Defence denied costs despite beating formal offer to settle

In reasons for judgment released today, the court in Rutter v. Vadnais, 2017 BCSC 76, declined to award the defence costs even though they beat their formal offer to settle by $30,000.  In Rutter, the plaintiff was awarded $20,000 by a jury at trial, far lower than the plaintiff’s offer to settle of $180,000, and lower still than the defence formal offer of $50,000.  The defence also argued the plaintiff should be denied all costs as the $20,000 recovered fell below the small claims limit of $25,000.  In dismissing the defence arguments, Madam Justice B.J. Brown wrote:

[1]             This matter went to trial before a jury in February 2016. The jury awarded $20,000 in general damages comprised of $10,000 for nonpecuniary damages $5,000 for special damages and $5,000 for future care.

[2]             The parties exchanged a series of offers. The last offer from the defendant on March 6, 2014 was for $50,000...On November 6, 2015 the plaintiff offered $180,000 and the defence did not respond.

[3]             The jury award was less than the defence offer of $50,000.


[11]         I am not persuaded by the defendant's argument that the plaintiff should only receive disbursements to March 6, 2014 because she recovered damages in the range of a Small Claims’ award. The offers exchanged by the parties exceed the Small Claims’ limit. Those offers were reasonable estimates prepared by the parties of their view of the appropriate award of damages. Additionally, the plaintiff’s physician also diagnosed the injuries from the accident as not insignificant. Finally, the plaintiff’s conduct was not so egregious that she would not be entitled to costs. As such, there was sufficient reason to bring the proceeding in the Supreme Court.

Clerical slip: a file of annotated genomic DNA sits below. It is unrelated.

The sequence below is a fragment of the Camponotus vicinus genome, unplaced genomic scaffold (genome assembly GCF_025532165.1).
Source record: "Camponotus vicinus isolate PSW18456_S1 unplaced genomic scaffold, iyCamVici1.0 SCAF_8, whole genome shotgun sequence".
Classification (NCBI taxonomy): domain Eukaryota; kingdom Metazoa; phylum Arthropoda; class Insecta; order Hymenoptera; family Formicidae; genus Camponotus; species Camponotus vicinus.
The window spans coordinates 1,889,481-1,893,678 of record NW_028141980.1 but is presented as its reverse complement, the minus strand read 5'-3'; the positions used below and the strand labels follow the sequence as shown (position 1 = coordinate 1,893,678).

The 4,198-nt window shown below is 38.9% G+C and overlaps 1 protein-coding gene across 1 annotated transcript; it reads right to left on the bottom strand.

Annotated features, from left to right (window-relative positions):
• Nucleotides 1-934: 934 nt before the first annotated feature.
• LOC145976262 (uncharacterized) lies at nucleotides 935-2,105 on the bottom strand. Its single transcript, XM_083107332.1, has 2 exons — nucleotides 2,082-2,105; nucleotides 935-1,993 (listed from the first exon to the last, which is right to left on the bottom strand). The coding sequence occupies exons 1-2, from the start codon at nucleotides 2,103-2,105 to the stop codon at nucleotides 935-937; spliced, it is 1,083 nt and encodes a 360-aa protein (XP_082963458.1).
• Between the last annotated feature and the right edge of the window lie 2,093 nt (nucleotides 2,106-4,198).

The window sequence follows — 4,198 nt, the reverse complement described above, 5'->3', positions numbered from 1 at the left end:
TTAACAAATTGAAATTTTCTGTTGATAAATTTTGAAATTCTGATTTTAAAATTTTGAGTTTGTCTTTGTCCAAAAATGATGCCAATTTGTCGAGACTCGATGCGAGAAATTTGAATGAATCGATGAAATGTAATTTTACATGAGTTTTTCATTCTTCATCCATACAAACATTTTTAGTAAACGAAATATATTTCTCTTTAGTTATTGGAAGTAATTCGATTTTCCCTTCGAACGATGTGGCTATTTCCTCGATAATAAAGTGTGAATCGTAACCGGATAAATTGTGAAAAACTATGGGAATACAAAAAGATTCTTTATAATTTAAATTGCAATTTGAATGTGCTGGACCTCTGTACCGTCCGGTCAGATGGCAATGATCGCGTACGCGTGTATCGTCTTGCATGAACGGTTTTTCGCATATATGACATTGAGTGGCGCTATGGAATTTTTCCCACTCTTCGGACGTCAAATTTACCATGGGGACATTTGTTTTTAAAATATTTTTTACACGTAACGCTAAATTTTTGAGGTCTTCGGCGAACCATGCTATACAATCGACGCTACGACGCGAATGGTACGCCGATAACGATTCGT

[13]         The plaintiff in this case had strong medical opinions to support her position. The defence position was contrary to the weight of the medical evidence. Although the jury award is less than that offered by the defendant, I am not persuaded that the offer made was one that ought reasonably to have been accepted either on the date that the offer was delivered or any later date. As Madam Justice Adair said in Currie v. McKinnon, 2012 BCSC 1165 at para. 20: "While the purpose of the Rule is to encourage reasonable settlements, parties should not be unduly deterred from bringing meritorious, but uncertain, claims because of the fear of a punishing costs order."

[14]         Second, while the amount recovered is less than the settlement offer, that is rarely a determinative factor, particularly as jury awards are more difficult to predict than judge assessments...

[15]         The relative financial circumstances are also a neutral factor in this case. Although Ms. Rutter does have some assets, I am not able to say that losing her costs or paying Ms. Vadnais her costs would not have a dramatic financial effect on Ms. Rutter.


[17]         In conclusion...the plaintiff will have her costs of the action at Scale B until March 15, 2014, a reasonable time in which to consider the defendant’s offer. The parties will bear their own costs thereafter.

The text of the full decision can be found here: